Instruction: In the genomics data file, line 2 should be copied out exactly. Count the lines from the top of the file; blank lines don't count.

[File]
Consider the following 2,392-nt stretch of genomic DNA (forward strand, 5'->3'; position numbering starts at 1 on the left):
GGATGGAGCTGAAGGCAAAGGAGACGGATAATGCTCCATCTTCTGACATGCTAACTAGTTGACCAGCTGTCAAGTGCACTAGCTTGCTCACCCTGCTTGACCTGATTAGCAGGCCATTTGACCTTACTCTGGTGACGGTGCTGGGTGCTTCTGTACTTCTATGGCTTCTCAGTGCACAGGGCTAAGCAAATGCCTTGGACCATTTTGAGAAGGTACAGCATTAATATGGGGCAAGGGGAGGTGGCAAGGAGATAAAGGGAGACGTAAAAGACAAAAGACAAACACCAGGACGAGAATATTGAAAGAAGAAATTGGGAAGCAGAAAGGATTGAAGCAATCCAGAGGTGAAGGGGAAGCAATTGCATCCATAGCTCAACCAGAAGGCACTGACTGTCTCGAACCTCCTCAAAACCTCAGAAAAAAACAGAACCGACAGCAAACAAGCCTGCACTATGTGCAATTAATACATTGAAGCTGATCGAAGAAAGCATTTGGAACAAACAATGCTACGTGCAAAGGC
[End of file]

GGATGGAGCTGAAGGCAAAGGAGACGGATAATGCTCCATCTTCTGACATGCTAACTAGTTGACCAGCTGTCAAGTGCACTAGCTTGCTCACCCTGCTTGACCTGATTAGCAGGCCATTTGACCTTACTCTGGTGACGGTGCTGGGTGCTTCTGTACTTCTATGGCTTCTCAGTGCACAGGGCTAAGCAAATGCCTTGGACCATTTTGAGAAGGTACAGCATTAATATGGGGCAAGGGGAGGTGGCAAGGAGATAAAGGGAGACGTAAAAGACAAAAGACAAACACCAGGACGAGAATATTGAAAGAAGAAATTGGGAAGCAGAAAGGATTGAAGCAATCCAGAGGTGAAGGGGAAGCAATTGCATCCATAGCTCAACCAGAAGGCACTGACTGTCTCGAACCTCCTCAAAACCTCAGAAAAAAACAGAACCGACAGCAAACAAGCCTGCACTATGTGCAATTAATACATTGAAGCTGATCGAAGAAAGCATTTGGAACAAACAATGCTACGTGCAAAGGC